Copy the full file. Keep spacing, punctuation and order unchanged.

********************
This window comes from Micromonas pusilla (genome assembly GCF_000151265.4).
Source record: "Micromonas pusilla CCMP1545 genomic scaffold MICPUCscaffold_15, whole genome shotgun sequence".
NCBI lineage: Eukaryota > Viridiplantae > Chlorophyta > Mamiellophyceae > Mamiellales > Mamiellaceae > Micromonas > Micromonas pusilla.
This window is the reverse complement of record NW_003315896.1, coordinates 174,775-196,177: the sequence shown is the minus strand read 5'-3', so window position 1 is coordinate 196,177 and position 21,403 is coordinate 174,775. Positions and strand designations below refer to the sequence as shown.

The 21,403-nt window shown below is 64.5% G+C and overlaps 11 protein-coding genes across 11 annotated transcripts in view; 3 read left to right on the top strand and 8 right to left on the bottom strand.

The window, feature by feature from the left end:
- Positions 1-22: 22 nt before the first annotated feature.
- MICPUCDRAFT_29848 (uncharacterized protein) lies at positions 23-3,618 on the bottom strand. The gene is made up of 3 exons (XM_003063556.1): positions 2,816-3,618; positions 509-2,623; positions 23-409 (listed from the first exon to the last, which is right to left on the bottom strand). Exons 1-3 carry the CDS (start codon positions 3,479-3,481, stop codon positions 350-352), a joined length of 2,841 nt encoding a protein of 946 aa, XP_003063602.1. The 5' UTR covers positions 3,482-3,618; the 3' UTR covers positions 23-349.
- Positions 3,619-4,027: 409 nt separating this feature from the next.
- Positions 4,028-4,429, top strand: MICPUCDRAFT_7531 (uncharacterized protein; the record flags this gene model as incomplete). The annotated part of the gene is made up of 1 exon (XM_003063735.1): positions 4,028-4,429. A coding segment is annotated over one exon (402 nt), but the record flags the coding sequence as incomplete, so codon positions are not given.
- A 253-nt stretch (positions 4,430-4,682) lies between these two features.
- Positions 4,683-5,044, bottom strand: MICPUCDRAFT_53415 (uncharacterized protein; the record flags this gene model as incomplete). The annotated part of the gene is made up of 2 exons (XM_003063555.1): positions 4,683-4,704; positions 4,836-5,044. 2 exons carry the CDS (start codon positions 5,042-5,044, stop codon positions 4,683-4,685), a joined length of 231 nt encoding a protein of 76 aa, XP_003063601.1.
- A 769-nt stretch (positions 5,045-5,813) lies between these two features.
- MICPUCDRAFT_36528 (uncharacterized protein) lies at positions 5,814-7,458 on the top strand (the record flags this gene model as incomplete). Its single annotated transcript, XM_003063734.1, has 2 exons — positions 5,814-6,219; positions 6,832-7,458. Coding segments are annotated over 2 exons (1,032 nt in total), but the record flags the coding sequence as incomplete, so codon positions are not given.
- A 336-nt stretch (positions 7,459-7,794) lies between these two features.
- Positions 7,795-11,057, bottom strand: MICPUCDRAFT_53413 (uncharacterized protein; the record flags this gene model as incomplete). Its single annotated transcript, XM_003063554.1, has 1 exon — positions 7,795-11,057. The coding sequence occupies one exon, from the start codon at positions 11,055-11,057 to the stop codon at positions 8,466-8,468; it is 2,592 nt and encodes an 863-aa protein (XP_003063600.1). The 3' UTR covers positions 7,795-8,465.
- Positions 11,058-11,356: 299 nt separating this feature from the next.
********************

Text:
This window comes from Micromonas pusilla (genome assembly GCF_000151265.4).
Source record: "Micromonas pusilla CCMP1545 genomic scaffold MICPUCscaffold_15, whole genome shotgun sequence".
NCBI lineage: Eukaryota > Viridiplantae > Chlorophyta > Mamiellophyceae > Mamiellales > Mamiellaceae > Micromonas > Micromonas pusilla.
This window is the reverse complement of record NW_003315896.1, coordinates 174,775-196,177: the sequence shown is the minus strand read 5'-3', so window position 1 is coordinate 196,177 and position 21,403 is coordinate 174,775. Positions and strand designations below refer to the sequence as shown.

The 21,403-nt window shown below is 64.5% G+C and overlaps 11 protein-coding genes across 11 annotated transcripts in view; 3 read left to right on the top strand and 8 right to left on the bottom strand.

The window, feature by feature from the left end:
- Positions 1-22: 22 nt before the first annotated feature.
- MICPUCDRAFT_29848 (uncharacterized protein) lies at positions 23-3,618 on the bottom strand. The gene is made up of 3 exons (XM_003063556.1): positions 2,816-3,618; positions 509-2,623; positions 23-409 (listed from the first exon to the last, which is right to left on the bottom strand). Exons 1-3 carry the CDS (start codon positions 3,479-3,481, stop codon positions 350-352), a joined length of 2,841 nt encoding a protein of 946 aa, XP_003063602.1. The 5' UTR covers positions 3,482-3,618; the 3' UTR covers positions 23-349.
- Positions 3,619-4,027: 409 nt separating this feature from the next.
- Positions 4,028-4,429, top strand: MICPUCDRAFT_7531 (uncharacterized protein; the record flags this gene model as incomplete). The annotated part of the gene is made up of 1 exon (XM_003063735.1): positions 4,028-4,429. A coding segment is annotated over one exon (402 nt), but the record flags the coding sequence as incomplete, so codon positions are not given.
- A 253-nt stretch (positions 4,430-4,682) lies between these two features.
- Positions 4,683-5,044, bottom strand: MICPUCDRAFT_53415 (uncharacterized protein; the record flags this gene model as incomplete). The annotated part of the gene is made up of 2 exons (XM_003063555.1): positions 4,683-4,704; positions 4,836-5,044. 2 exons carry the CDS (start codon positions 5,042-5,044, stop codon positions 4,683-4,685), a joined length of 231 nt encoding a protein of 76 aa, XP_003063601.1.
- A 769-nt stretch (positions 5,045-5,813) lies between these two features.
- MICPUCDRAFT_36528 (uncharacterized protein) lies at positions 5,814-7,458 on the top strand (the record flags this gene model as incomplete). Its single annotated transcript, XM_003063734.1, has 2 exons — positions 5,814-6,219; positions 6,832-7,458. Coding segments are annotated over 2 exons (1,032 nt in total), but the record flags the coding sequence as incomplete, so codon positions are not given.
- A 336-nt stretch (positions 7,459-7,794) lies between these two features.
- Positions 7,795-11,057, bottom strand: MICPUCDRAFT_53413 (uncharacterized protein; the record flags this gene model as incomplete). Its single annotated transcript, XM_003063554.1, has 1 exon — positions 7,795-11,057. The coding sequence occupies one exon, from the start codon at positions 11,055-11,057 to the stop codon at positions 8,466-8,468; it is 2,592 nt and encodes an 863-aa protein (XP_003063600.1). The 3' UTR covers positions 7,795-8,465.
- Positions 11,058-11,356: 299 nt separating this feature from the next.